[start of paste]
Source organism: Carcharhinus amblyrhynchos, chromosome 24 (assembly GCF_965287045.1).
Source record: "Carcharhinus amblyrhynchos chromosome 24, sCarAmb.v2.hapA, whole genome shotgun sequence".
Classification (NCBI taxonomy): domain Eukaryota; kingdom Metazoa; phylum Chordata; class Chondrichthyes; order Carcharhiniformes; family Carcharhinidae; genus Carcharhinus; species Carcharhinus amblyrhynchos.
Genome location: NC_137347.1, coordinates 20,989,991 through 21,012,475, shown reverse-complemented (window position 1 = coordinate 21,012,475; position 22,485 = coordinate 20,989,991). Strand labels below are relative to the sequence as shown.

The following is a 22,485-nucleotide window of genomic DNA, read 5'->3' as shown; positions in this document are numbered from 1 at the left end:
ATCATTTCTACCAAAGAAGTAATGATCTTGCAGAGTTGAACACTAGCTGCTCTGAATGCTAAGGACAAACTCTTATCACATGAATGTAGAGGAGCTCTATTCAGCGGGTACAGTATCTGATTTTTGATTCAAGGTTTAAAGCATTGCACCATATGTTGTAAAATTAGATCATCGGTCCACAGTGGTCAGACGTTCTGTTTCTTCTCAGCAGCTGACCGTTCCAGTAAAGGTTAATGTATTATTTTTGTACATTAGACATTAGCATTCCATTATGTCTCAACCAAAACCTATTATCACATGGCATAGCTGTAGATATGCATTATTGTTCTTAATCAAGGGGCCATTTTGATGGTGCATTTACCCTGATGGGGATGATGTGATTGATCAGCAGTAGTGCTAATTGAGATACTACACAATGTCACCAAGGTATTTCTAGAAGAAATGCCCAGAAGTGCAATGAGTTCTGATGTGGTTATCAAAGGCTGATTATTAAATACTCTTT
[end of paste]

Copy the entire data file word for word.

Source organism: Carcharhinus amblyrhynchos, chromosome 24 (assembly GCF_965287045.1).
Source record: "Carcharhinus amblyrhynchos chromosome 24, sCarAmb.v2.hapA, whole genome shotgun sequence".
Classification (NCBI taxonomy): domain Eukaryota; kingdom Metazoa; phylum Chordata; class Chondrichthyes; order Carcharhiniformes; family Carcharhinidae; genus Carcharhinus; species Carcharhinus amblyrhynchos.
Genome location: NC_137347.1, coordinates 20,989,991 through 21,012,475, shown reverse-complemented (window position 1 = coordinate 21,012,475; position 22,485 = coordinate 20,989,991). Strand labels below are relative to the sequence as shown.

The following is a 22,485-nucleotide window of genomic DNA, read 5'->3' as shown; positions in this document are numbered from 1 at the left end:
ATCATTTCTACCAAAGAAGTAATGATCTTGCAGAGTTGAACACTAGCTGCTCTGAATGCTAAGGACAAACTCTTATCACATGAATGTAGAGGAGCTCTATTCAGCGGGTACAGTATCTGATTTTTGATTCAAGGTTTAAAGCATTGCACCATATGTTGTAAAATTAGATCATCGGTCCACAGTGGTCAGACGTTCTGTTTCTTCTCAGCAGCTGACCGTTCCAGTAAAGGTTAATGTATTATTTTTGTACATTAGACATTAGCATTCCATTATGTCTCAACCAAAACCTATTATCACATGGCATAGCTGTAGATATGCATTATTGTTCTTAATCAAGGGGCCATTTTGATGGTGCATTTACCCTGATGGGGATGATGTGATTGATCAGCAGTAGTGCTAATTGAGATACTACACAATGTCACCAAGGTATTTCTAGAAGAAATGCCCAGAAGTGCAATGAGTTCTGATGTGGTTATCAAAGGCTGATTATTAAATACTCTTT